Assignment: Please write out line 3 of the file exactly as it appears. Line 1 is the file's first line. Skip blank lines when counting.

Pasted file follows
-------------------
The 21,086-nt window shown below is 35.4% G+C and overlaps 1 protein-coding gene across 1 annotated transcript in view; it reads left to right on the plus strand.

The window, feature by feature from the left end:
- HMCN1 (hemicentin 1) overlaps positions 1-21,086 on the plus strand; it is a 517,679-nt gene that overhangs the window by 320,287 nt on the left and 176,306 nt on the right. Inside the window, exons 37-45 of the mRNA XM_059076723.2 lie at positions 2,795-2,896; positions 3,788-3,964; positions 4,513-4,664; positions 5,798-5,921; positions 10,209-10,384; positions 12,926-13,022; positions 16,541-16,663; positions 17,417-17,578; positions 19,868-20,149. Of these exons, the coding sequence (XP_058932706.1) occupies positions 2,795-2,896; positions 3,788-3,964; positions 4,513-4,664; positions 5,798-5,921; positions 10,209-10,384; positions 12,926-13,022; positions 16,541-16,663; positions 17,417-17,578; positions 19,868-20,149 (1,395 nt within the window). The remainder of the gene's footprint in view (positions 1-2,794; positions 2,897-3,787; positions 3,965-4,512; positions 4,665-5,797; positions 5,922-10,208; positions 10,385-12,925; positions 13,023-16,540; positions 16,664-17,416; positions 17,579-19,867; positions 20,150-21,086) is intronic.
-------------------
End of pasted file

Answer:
- HMCN1 (hemicentin 1) overlaps positions 1-21,086 on the plus strand; it is a 517,679-nt gene that overhangs the window by 320,287 nt on the left and 176,306 nt on the right. Inside the window, exons 37-45 of the mRNA XM_059076723.2 lie at positions 2,795-2,896; positions 3,788-3,964; positions 4,513-4,664; positions 5,798-5,921; positions 10,209-10,384; positions 12,926-13,022; positions 16,541-16,663; positions 17,417-17,578; positions 19,868-20,149. Of these exons, the coding sequence (XP_058932706.1) occupies positions 2,795-2,896; positions 3,788-3,964; positions 4,513-4,664; positions 5,798-5,921; positions 10,209-10,384; positions 12,926-13,022; positions 16,541-16,663; positions 17,417-17,578; positions 19,868-20,149 (1,395 nt within the window). The remainder of the gene's footprint in view (positions 1-2,794; positions 2,897-3,787; positions 3,965-4,512; positions 4,665-5,797; positions 5,922-10,208; positions 10,385-12,925; positions 13,023-16,540; positions 16,664-17,416; positions 17,579-19,867; positions 20,150-21,086) is intronic.